The State of Us – Audio Version

Two stories about the collision between Big Tech and the nation state.

  
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Welcome to New World Same Humans, a weekly newsletter on trends, technology, and society by David Mattin.

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This week two stories caught my eye.

Both, in their own way, offer a window on to the high-energy collision between the state and powerful technology platforms.

So this week, a note on that collision. Our journey starts with a doorbell in Oxford.

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If you’d prefer to read this week’s instalment, go here for the text version of The State of Us.


Links in this week’s instalment

1. This week a UK judge agreed that the installation of an Amazon Ring doorbell at a home in Oxford constituted an invasion of a neighbour’s privacy.

2. Meanwhile, on Friday a new Face Pay system launched across over 240 metro stations in Moscow.

3. It’s telling that in stories about the Moscow metro this week, journalists seeking a comparison with the Global North reached for Amazon One, a biometric payment system that allows users to pay with their palm print.

4. See the way China has moved definitively in recent months to seize control of Jack Ma’s vast Ant Group.

5. Back in Algorithms with Chinese Characteristics I compared the AI-fuelled, data-driven surveillance-and-control system that Amazon is building around its own workers to the technostate that China is building arounds its citizens.

6. This week’s Ring doorbell story is a reminder – along with the recent launch of the Astro in-home robot – that Amazon isn’t just building a surveillance system around its own workers: it’s building one around us all.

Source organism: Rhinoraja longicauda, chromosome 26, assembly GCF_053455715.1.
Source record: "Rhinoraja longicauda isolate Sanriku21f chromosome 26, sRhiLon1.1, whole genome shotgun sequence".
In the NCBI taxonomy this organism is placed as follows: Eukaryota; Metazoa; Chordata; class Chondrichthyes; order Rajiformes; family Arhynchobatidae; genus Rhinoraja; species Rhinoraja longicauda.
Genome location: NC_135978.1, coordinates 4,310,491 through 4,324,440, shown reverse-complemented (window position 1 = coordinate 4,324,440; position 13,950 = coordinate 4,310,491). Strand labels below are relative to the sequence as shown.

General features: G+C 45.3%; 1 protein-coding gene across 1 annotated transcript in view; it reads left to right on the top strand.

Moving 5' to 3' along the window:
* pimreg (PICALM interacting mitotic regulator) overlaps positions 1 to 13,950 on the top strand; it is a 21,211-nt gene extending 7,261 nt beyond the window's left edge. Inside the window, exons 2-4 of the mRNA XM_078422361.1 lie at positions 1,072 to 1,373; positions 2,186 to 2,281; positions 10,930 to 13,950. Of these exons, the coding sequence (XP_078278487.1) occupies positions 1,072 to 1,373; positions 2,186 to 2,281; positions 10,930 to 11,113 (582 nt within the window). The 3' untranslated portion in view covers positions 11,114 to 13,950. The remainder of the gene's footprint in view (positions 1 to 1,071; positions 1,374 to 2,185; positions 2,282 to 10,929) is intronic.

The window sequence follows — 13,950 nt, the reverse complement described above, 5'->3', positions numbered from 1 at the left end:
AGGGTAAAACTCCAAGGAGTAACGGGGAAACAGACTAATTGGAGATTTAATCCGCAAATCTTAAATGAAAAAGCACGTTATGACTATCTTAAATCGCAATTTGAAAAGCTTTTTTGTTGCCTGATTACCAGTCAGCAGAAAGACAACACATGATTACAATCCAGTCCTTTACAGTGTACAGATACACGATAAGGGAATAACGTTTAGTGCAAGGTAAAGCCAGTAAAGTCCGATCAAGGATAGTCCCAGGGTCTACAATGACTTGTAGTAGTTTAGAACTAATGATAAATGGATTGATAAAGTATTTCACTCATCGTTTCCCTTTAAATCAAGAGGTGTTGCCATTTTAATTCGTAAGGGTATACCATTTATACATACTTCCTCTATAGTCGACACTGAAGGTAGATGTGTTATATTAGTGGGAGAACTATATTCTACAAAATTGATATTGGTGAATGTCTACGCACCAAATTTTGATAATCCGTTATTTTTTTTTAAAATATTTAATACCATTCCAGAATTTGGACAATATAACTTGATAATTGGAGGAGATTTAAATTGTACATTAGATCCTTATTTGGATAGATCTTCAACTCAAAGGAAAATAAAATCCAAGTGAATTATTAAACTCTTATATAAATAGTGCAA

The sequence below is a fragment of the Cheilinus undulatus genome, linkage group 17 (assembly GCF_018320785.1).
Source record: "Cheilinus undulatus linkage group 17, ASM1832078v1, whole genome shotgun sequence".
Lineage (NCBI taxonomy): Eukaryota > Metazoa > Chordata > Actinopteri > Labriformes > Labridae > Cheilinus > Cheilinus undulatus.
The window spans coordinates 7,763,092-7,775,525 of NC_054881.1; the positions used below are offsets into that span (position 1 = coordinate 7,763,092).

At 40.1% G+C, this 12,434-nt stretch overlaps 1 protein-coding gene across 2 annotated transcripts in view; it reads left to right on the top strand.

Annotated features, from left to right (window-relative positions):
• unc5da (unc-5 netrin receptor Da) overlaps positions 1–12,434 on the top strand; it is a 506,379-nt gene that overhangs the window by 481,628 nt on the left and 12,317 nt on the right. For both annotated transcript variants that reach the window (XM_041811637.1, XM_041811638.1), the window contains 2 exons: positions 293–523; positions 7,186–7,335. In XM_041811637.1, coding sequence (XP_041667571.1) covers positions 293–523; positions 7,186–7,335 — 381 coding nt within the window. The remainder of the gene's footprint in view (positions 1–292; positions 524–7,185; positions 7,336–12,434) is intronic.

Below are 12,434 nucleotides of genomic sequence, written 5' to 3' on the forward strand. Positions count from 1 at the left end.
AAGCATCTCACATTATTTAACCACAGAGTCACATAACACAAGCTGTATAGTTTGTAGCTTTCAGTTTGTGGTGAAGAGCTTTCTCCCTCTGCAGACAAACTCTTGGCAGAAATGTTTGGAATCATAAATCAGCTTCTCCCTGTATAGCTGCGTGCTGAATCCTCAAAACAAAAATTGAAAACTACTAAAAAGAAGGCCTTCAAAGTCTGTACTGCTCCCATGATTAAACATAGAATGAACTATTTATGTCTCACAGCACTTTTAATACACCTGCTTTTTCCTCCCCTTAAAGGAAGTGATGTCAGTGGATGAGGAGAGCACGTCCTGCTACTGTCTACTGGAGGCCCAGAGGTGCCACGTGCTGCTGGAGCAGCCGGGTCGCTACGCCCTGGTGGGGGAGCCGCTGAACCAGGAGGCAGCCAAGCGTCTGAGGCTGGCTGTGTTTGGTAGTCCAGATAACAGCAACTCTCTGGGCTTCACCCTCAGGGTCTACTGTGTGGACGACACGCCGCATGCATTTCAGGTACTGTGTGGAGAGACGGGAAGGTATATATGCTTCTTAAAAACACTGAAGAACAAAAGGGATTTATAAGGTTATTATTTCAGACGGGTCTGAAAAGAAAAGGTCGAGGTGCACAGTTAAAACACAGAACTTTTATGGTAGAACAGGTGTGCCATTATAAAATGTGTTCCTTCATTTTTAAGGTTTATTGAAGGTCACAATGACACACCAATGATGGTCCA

7. There’s never been a corporation driven by such ambition to know everything about us: the streets we live on, what’s happening inside our houses, and even what’s going on, moment to moment, inside our bodies.

8. In this week’s New Week Same Humans I wrote about the European Parliament vote to constrain the use of facial recognition systems.


Power Stations

Thanks for listening this week.

We humans are intractably social creatures; we must live together. Out of that truth emerges the need for the state. And since its beginnings, this newsletter has been obsessed by the implications that a connected world has for the nature of state power.

That’s no surprise: this story is a classic case of new world, same humans. And that’s why NWSH will continue to track the collision between the state and Big Tech in the years ahead.

If that mission resonates with you, then there’s one thing you can do to help further it: share!

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I’ll be back as usual on Wednesday; until then, be well.

David.


David Mattin sits on the World Economic Forum’s Global Future Council on Consumption.